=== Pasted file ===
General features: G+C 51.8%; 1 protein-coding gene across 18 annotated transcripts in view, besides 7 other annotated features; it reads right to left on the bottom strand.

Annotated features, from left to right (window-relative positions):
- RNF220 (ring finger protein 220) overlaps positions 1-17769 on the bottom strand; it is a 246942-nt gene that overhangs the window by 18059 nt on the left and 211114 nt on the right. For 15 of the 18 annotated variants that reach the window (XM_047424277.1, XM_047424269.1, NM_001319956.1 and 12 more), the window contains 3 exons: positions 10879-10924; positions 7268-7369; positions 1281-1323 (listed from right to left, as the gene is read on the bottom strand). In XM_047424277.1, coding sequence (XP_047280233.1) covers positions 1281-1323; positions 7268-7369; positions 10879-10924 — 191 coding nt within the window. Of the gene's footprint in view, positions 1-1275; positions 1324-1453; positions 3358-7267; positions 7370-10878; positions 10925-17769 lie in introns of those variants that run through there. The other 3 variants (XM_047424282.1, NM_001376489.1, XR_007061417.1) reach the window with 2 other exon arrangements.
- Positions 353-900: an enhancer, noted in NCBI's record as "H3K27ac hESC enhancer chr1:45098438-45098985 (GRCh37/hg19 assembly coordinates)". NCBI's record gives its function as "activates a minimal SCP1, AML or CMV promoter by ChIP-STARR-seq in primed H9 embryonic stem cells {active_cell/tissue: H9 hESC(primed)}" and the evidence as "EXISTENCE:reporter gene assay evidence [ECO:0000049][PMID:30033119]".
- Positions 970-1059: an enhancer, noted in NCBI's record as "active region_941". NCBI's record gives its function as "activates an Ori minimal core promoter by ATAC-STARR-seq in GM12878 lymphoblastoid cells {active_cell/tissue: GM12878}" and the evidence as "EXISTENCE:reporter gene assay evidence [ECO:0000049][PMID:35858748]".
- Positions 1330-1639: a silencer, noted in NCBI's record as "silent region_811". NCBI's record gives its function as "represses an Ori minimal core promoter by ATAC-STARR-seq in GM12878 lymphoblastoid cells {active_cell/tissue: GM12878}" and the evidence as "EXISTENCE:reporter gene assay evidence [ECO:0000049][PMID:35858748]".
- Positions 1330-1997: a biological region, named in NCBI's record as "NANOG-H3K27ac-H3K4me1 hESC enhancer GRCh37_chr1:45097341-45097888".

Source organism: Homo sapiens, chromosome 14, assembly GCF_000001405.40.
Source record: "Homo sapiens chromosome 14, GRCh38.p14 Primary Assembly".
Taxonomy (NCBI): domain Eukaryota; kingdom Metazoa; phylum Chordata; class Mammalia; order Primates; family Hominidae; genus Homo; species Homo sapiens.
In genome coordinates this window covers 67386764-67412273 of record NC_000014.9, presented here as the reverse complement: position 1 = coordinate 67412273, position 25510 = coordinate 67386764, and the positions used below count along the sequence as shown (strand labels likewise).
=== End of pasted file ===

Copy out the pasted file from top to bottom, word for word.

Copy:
General features: G+C 51.8%; 1 protein-coding gene across 18 annotated transcripts in view, besides 7 other annotated features; it reads right to left on the bottom strand.

Annotated features, from left to right (window-relative positions):
- RNF220 (ring finger protein 220) overlaps positions 1-17769 on the bottom strand; it is a 246942-nt gene that overhangs the window by 18059 nt on the left and 211114 nt on the right. For 15 of the 18 annotated variants that reach the window (XM_047424277.1, XM_047424269.1, NM_001319956.1 and 12 more), the window contains 3 exons: positions 10879-10924; positions 7268-7369; positions 1281-1323 (listed from right to left, as the gene is read on the bottom strand). In XM_047424277.1, coding sequence (XP_047280233.1) covers positions 1281-1323; positions 7268-7369; positions 10879-10924 — 191 coding nt within the window. Of the gene's footprint in view, positions 1-1275; positions 1324-1453; positions 3358-7267; positions 7370-10878; positions 10925-17769 lie in introns of those variants that run through there. The other 3 variants (XM_047424282.1, NM_001376489.1, XR_007061417.1) reach the window with 2 other exon arrangements.
- Positions 353-900: an enhancer, noted in NCBI's record as "H3K27ac hESC enhancer chr1:45098438-45098985 (GRCh37/hg19 assembly coordinates)". NCBI's record gives its function as "activates a minimal SCP1, AML or CMV promoter by ChIP-STARR-seq in primed H9 embryonic stem cells {active_cell/tissue: H9 hESC(primed)}" and the evidence as "EXISTENCE:reporter gene assay evidence [ECO:0000049][PMID:30033119]".
- Positions 970-1059: an enhancer, noted in NCBI's record as "active region_941". NCBI's record gives its function as "activates an Ori minimal core promoter by ATAC-STARR-seq in GM12878 lymphoblastoid cells {active_cell/tissue: GM12878}" and the evidence as "EXISTENCE:reporter gene assay evidence [ECO:0000049][PMID:35858748]".
- Positions 1330-1639: a silencer, noted in NCBI's record as "silent region_811". NCBI's record gives its function as "represses an Ori minimal core promoter by ATAC-STARR-seq in GM12878 lymphoblastoid cells {active_cell/tissue: GM12878}" and the evidence as "EXISTENCE:reporter gene assay evidence [ECO:0000049][PMID:35858748]".
- Positions 1330-1997: a biological region, named in NCBI's record as "NANOG-H3K27ac-H3K4me1 hESC enhancer GRCh37_chr1:45097341-45097888".

Source organism: Homo sapiens, chromosome 14, assembly GCF_000001405.40.
Source record: "Homo sapiens chromosome 14, GRCh38.p14 Primary Assembly".
Taxonomy (NCBI): domain Eukaryota; kingdom Metazoa; phylum Chordata; class Mammalia; order Primates; family Hominidae; genus Homo; species Homo sapiens.
In genome coordinates this window covers 67386764-67412273 of record NC_000014.9, presented here as the reverse complement: position 1 = coordinate 67412273, position 25510 = coordinate 67386764, and the positions used below count along the sequence as shown (strand labels likewise).